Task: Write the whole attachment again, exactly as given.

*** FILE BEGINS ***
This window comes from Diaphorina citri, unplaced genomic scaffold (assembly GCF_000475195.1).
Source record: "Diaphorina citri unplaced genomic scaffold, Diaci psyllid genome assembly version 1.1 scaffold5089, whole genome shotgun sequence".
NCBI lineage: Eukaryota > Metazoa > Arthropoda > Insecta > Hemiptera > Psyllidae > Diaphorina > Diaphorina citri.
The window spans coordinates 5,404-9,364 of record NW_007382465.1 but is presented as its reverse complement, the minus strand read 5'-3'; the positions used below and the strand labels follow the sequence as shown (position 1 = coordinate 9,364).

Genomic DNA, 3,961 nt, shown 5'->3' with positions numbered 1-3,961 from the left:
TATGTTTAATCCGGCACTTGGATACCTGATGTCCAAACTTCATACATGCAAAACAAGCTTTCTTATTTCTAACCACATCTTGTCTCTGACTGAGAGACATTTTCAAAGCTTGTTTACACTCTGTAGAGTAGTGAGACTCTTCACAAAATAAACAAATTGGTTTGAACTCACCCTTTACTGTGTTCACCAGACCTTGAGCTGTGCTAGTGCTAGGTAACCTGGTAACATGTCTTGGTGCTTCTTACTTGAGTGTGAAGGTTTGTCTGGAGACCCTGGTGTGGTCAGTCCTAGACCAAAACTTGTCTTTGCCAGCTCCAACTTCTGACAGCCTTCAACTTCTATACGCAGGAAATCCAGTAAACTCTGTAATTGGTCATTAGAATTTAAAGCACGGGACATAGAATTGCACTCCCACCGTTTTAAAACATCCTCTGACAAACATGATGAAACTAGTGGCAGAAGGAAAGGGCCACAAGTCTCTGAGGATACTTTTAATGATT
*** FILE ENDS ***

This window comes from Diaphorina citri, unplaced genomic scaffold (assembly GCF_000475195.1).
Source record: "Diaphorina citri unplaced genomic scaffold, Diaci psyllid genome assembly version 1.1 scaffold5089, whole genome shotgun sequence".
NCBI lineage: Eukaryota > Metazoa > Arthropoda > Insecta > Hemiptera > Psyllidae > Diaphorina > Diaphorina citri.
The window spans coordinates 5,404-9,364 of record NW_007382465.1 but is presented as its reverse complement, the minus strand read 5'-3'; the positions used below and the strand labels follow the sequence as shown (position 1 = coordinate 9,364).

Genomic DNA, 3,961 nt, shown 5'->3' with positions numbered 1-3,961 from the left:
TATGTTTAATCCGGCACTTGGATACCTGATGTCCAAACTTCATACATGCAAAACAAGCTTTCTTATTTCTAACCACATCTTGTCTCTGACTGAGAGACATTTTCAAAGCTTGTTTACACTCTGTAGAGTAGTGAGACTCTTCACAAAATAAACAAATTGGTTTGAACTCACCCTTTACTGTGTTCACCAGACCTTGAGCTGTGCTAGTGCTAGGTAACCTGGTAACATGTCTTGGTGCTTCTTACTTGAGTGTGAAGGTTTGTCTGGAGACCCTGGTGTGGTCAGTCCTAGACCAAAACTTGTCTTTGCCAGCTCCAACTTCTGACAGCCTTCAACTTCTATACGCAGGAAATCCAGTAAACTCTGTAATTGGTCATTAGAATTTAAAGCACGGGACATAGAATTGCACTCCCACCGTTTTAAAACATCCTCTGACAAACATGATGAAACTAGTGGCAGAAGGAAAGGGCCACAAGTCTCTGAGGATACTTTTAATGATT